- Re-named the UT Knoxville Center for Business and Economic Research the Boyd Center for Business and Economic Research, in honor of Randy and Jenny Boyd; and a new residence hall on Lake Loudoun Boulevard was named the Stokely Family Residence Hall. It is being built on the site of the former Gibbs Hall and the William B. Stokely Athletics Center. The name honors the Stokely family’s more than 100-year commitment of support to UT.
- Renamed the UT-Oak Ridge National Laboratory Joint Institute for Neutron Sciences the Schull-Wollan Center: A Joint Institute for Neutron Sciences. The new name is to honor Clifford Shull and E.O. Wollan, founders of neutron science who worked at Oak Ridge National Laboratory. Wollan died in 1984. Shull won the 1994 Nobel Prize in physics for his work with Wollan and others.
- Heard updates to UT Knoxville’s Vol Vision 2020 strategic plan. Updates reported include increasing goals for first- to second-year retention from 87 percent to 90 percent; and for six-year graduation rate from 69 percent to 80 percent. In addition to increasing research expenditures and narrowing salary gaps, other goals include increasing doctoral degrees awarded annually from 317 to 365 and the number of master’s or professional degrees awarded annually from 1,811 to 2,083.
- Cut UT Martin’s undergraduate out-of-state tuition and maintenance fees for 2016-17 by 33 percent, or to $6,720 per semester, as part of a new UT Martin undergraduate tuition model to be more competitive with peer and competitor institutions.
- Listened as UT Martin Interim Chancellor Robert Smith reported on steps the campus is taking toward removing the probationary status from its accreditation. The Southern Association of Colleges and Schools Commission on Colleges assigned probation because the campus had not finished documenting its work to address five recommendations from its 2013 visit. Officials stressed that the value and quality of the UT Martin degree remain as strong as ever, and that the accreditation matter is related to documentation. An accreditation team will return for another site visit in October and issue its recommendation in December.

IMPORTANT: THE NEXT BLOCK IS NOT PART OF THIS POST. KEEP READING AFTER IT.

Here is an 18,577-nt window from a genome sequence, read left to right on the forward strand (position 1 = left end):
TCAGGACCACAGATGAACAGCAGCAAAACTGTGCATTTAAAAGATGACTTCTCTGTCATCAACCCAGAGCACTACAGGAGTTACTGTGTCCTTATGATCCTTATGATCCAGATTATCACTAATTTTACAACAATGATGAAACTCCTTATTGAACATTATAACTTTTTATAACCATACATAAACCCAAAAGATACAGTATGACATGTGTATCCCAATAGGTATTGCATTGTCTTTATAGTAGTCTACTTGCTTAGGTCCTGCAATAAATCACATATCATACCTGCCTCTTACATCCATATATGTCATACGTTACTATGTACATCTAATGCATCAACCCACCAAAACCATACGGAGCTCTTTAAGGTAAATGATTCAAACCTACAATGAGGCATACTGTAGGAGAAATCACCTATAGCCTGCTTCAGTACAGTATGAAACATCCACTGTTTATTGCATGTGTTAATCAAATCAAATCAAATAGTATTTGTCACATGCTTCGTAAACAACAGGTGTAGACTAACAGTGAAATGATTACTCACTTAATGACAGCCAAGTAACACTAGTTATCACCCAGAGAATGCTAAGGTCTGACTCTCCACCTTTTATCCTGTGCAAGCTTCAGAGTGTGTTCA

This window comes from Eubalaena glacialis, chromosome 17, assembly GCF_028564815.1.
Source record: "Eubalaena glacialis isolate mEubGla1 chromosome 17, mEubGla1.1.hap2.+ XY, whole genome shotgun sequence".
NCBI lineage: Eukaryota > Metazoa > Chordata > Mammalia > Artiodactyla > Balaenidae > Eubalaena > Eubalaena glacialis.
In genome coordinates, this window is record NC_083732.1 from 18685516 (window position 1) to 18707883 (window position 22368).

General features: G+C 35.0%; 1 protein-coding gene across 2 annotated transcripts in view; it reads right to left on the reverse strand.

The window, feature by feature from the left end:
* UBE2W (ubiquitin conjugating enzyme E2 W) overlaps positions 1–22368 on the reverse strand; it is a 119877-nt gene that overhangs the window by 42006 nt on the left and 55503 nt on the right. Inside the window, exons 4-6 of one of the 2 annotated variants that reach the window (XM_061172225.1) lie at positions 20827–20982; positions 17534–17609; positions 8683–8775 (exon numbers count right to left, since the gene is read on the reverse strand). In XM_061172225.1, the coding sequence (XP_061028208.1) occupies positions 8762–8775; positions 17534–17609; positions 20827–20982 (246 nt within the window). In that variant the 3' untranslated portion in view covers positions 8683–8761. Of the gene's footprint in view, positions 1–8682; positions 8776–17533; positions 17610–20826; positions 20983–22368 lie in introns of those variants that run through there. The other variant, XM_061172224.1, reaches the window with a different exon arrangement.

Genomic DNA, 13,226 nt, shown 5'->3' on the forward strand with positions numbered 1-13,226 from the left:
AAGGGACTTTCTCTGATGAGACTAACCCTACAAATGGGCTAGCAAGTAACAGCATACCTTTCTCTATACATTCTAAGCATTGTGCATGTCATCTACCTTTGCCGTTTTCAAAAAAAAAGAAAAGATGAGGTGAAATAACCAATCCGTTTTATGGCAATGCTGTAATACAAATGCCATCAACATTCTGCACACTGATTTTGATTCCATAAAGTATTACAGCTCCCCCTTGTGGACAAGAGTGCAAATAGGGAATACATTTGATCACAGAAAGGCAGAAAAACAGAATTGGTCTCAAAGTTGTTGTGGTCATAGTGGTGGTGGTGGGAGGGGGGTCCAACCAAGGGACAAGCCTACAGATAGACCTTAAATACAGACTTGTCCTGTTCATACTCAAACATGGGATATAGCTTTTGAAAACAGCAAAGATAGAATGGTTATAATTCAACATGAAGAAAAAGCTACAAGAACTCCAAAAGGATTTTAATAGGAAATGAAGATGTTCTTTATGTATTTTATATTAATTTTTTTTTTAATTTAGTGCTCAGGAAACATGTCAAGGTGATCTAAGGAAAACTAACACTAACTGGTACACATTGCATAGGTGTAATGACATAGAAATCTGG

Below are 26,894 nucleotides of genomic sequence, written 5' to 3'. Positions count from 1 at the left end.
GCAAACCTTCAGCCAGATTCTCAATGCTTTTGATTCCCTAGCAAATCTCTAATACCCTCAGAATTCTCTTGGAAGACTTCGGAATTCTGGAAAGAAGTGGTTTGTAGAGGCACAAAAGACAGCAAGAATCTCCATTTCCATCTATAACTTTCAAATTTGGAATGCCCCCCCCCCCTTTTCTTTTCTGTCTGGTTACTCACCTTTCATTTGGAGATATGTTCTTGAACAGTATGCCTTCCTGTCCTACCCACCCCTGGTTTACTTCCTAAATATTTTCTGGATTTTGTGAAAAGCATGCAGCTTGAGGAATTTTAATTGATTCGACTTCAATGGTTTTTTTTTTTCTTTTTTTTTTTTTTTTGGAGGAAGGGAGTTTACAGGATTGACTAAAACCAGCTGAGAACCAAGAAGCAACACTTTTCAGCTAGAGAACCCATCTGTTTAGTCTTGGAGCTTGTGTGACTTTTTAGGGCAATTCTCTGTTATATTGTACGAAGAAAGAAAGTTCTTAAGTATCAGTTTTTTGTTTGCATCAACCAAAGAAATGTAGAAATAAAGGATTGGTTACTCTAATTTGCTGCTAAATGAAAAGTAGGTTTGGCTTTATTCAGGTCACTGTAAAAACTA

- Approved awarding an honorary doctoral degree at UT Knoxville to Thom Mason during spring 2016 commencement. Mason has been director of Oak Ridge National Laboratory (ORNL) since 2007, and under his leadership, ORNL scientists have discovered new elements of the periodic table and partnered in creating the $259 million Institute for Advanced Composites Manufacturing Innovation. In the past 10 years the number of joint ORNL and UT Knoxville faculty appointments increased from 46 to 235.
- Passed a resolution honoring Tom Rakes, who retired as UT Martin chancellor in 2015. The resolution noted Rakes’ role in leading UT Martin’s expansion into West Tennessee, in growth in UT Martin’s online enrollment, in completing more than $100 million in capital building and maintenance projects, and in UT Martin surpassing its campus fundraising goal of more than $57 million in the 2005 $1 billion Campaign for Tennessee.
The University of Tennessee is a statewide system of higher education with campuses in Knoxville, Chattanooga, Martin and Memphis; the UT Space Institute in Tullahoma; the UT Institute of Agriculture with a presence in every Tennessee county; and the statewide Institute for Public Service. The UT system manages Oak Ridge National Laboratory through its UT-Battelle partnership; enrolls about 50,000 students statewide; produces about 10,000 new graduates every year; and represents more than 360,000 alumni around the world.